Dynamic Facilitation vs. Traditional Facilitation (Fonte )

The facilitator … … Follows energy more than an agenda. He or she assures a quality of conversation that is heartfelt, inclusive, and creative. Results emerge in a non-linear way. … Helps keep people to a logical agenda and agreed-to guidelines of behavior. Within that structure, s/he helps people self-organize, be creative and build relationships.
The primary dynamic of change is … Self-organizing. The thinking process is emergent, where goals, the problem-definition, and people tend to grow and change through the process. People often feel empowered as a result. Managed. The traditional facilitator helps people self-organize (circle) wthin a context of managed change(box), or set of boundaries.
The issue … … Is something people care about. It can be an “impossible to solve” mess or emotionally charged. Often the group discovers “the real problem” to be something else. … Is chosen because it is solvable. Issues that are ‘impossible” or emotionally charged are avoided, muted or dispassionately broken into smaller, manageable pieces.
The people involved … … Drop their roles and become authentic. They discover and speak their minds and hearts. Uniqueness and diversity of views is an asset in the quest for breakthroughs. … Usually maintain their roles or sense of self. They are expected to manage their feelings to accommodate the group. A diversity of viewpoints hinders “agreement”.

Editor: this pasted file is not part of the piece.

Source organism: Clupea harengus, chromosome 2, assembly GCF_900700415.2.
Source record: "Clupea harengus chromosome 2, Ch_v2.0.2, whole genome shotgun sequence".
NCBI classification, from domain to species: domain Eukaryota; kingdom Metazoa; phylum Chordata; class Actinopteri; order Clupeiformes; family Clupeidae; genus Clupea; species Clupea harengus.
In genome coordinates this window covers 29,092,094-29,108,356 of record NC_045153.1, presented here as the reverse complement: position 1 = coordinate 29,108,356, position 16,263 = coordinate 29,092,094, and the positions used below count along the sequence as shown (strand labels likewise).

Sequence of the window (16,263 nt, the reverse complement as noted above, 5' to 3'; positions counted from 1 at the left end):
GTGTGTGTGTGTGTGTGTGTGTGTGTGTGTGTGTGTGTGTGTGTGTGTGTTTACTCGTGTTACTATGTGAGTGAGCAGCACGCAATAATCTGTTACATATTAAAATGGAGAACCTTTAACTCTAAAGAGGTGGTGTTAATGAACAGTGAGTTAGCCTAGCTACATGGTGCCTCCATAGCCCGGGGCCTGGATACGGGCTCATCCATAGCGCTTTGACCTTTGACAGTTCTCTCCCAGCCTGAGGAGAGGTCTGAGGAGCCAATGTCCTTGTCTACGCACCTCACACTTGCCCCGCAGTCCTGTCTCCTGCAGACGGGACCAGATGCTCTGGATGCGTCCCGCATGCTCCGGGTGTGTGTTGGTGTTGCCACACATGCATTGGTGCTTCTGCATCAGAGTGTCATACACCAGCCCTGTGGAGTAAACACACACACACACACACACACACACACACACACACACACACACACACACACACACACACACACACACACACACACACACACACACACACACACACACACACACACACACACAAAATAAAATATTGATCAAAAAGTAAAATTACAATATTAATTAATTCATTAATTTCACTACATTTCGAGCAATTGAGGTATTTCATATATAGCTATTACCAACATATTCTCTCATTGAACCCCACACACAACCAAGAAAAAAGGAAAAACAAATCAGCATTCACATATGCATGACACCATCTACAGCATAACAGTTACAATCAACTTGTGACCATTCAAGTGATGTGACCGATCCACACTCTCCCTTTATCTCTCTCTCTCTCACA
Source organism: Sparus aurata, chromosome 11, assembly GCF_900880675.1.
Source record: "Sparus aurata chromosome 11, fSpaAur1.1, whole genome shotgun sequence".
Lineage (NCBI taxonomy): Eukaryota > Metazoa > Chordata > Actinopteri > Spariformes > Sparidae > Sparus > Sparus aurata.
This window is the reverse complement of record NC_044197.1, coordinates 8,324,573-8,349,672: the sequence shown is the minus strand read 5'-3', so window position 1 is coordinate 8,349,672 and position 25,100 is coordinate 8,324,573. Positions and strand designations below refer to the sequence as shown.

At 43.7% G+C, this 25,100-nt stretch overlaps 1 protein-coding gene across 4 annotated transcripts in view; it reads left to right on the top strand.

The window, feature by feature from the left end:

The talking and thinking process is primarily… … choice-creating, a form of transformational talking. Progress happens non-linearly through “shifts” of mind and heart. Unanimity emerges from seeming chaos. People don’t develop set positions, but seek what is best for all. … decision-making, a form of transactional talking, where progress happens deliberately through discussing, analyzing, sorting, weighing and deciding. The facilitator remains neutral and helps with the negotiation between positions Trust-building exercises or training may be required beforehand.
The result is a … … Unanimous conclusion. It is a shared sense of what is best, around which all feel commitment. … Decision made through consensus, voting, compromise, or fiat. Often commitment needs to be built separately.
The process is … … Often the most important aspect of the results, yielding personal growth, enhanced trust, and a sense of “We.” Success is assessed by a conversation about the decisions and process. … Less important than the results. Success is tracked by progress on a set agenda and the achievement of pre-set goals.
The time involved is … … Less, This breakthrough process may seem longer since the problems are usually bigger and there are often periods of chaos. But the process can be contained within any time period. … More. This incremental process may “feel” like it progresses faster because the issues are usually smaller and you can track the progress. But often the issue needs to be readdressed because of resistance to change.